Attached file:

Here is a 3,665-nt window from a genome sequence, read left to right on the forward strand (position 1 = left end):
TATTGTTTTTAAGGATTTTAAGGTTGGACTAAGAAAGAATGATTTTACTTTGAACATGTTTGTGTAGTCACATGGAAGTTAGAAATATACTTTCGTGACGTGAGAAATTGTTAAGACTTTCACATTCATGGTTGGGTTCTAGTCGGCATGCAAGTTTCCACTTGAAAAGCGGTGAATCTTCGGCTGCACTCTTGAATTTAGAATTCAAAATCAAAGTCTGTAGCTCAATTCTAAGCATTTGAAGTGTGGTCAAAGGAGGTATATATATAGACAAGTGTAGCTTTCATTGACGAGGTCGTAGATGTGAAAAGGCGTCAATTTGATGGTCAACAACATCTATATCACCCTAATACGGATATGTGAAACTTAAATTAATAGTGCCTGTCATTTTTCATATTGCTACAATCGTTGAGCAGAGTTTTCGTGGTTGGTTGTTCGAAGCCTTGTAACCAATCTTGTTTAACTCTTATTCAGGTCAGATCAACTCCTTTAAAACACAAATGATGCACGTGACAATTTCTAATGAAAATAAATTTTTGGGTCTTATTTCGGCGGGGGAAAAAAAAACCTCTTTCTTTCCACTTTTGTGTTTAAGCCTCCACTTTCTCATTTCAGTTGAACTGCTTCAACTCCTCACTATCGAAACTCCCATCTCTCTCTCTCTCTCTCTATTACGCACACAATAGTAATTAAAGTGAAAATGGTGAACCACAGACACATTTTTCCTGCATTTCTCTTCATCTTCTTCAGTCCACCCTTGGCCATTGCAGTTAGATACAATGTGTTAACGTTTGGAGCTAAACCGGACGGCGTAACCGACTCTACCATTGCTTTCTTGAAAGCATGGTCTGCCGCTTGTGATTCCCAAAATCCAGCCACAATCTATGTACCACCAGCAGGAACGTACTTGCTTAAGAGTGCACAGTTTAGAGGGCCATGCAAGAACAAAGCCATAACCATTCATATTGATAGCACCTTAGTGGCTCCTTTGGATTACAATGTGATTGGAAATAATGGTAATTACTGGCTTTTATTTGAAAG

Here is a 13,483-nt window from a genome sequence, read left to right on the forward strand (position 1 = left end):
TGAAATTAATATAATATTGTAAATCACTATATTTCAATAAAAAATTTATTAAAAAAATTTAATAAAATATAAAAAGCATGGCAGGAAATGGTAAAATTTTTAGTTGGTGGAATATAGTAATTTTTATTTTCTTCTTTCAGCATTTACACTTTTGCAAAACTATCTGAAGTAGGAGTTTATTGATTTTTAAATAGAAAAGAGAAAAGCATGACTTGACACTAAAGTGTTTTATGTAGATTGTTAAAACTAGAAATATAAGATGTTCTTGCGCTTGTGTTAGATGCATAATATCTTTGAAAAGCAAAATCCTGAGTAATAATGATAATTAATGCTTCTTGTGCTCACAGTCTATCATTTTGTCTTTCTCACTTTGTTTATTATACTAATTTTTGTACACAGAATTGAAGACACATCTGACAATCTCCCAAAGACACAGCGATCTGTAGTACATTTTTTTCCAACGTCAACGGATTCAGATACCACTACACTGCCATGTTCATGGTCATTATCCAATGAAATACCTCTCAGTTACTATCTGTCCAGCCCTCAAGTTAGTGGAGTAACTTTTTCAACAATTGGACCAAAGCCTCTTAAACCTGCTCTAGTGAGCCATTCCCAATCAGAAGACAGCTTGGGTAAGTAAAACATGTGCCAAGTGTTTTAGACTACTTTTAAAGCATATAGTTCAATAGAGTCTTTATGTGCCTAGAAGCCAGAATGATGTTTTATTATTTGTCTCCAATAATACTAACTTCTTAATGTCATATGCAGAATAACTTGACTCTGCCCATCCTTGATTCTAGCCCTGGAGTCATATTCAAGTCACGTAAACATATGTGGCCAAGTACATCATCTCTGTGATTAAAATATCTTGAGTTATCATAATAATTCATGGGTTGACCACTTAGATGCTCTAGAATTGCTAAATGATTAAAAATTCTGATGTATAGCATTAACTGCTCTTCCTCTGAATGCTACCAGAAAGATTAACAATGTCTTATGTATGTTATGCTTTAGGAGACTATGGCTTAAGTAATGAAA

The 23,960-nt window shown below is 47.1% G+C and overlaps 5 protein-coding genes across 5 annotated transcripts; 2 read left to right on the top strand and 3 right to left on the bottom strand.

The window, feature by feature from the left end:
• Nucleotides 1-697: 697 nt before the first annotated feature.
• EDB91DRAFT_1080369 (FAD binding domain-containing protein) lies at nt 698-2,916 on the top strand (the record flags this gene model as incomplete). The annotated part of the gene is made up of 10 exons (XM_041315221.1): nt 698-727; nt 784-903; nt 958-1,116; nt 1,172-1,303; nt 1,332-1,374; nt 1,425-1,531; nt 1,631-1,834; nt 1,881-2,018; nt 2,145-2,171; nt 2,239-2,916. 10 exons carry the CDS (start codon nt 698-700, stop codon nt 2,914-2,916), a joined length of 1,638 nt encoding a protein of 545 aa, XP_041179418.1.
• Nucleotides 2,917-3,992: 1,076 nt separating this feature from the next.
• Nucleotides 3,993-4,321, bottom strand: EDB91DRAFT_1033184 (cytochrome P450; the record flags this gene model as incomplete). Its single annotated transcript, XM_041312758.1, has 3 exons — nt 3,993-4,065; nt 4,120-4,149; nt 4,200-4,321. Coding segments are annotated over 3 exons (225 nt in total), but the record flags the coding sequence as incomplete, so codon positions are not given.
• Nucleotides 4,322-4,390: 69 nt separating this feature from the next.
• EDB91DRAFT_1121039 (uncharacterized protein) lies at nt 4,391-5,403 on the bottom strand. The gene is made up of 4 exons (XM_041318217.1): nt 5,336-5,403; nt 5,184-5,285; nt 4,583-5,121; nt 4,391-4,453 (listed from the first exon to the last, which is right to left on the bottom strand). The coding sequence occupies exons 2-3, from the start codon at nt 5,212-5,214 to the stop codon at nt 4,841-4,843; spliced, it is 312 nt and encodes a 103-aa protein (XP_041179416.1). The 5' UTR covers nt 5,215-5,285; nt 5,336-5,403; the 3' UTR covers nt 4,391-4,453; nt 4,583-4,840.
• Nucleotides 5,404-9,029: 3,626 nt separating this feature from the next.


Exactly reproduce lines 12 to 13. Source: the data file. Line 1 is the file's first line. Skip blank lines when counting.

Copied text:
• EDB91DRAFT_1121039 (uncharacterized protein) lies at nt 4,391-5,403 on the bottom strand. The gene is made up of 4 exons (XM_041318217.1): nt 5,336-5,403; nt 5,184-5,285; nt 4,583-5,121; nt 4,391-4,453 (listed from the first exon to the last, which is right to left on the bottom strand). The coding sequence occupies exons 2-3, from the start codon at nt 5,212-5,214 to the stop codon at nt 4,841-4,843; spliced, it is 312 nt and encodes a 103-aa protein (XP_041179416.1). The 5' UTR covers nt 5,215-5,285; nt 5,336-5,403; the 3' UTR covers nt 4,391-4,453; nt 4,583-4,840.
• Nucleotides 5,404-9,029: 3,626 nt separating this feature from the next.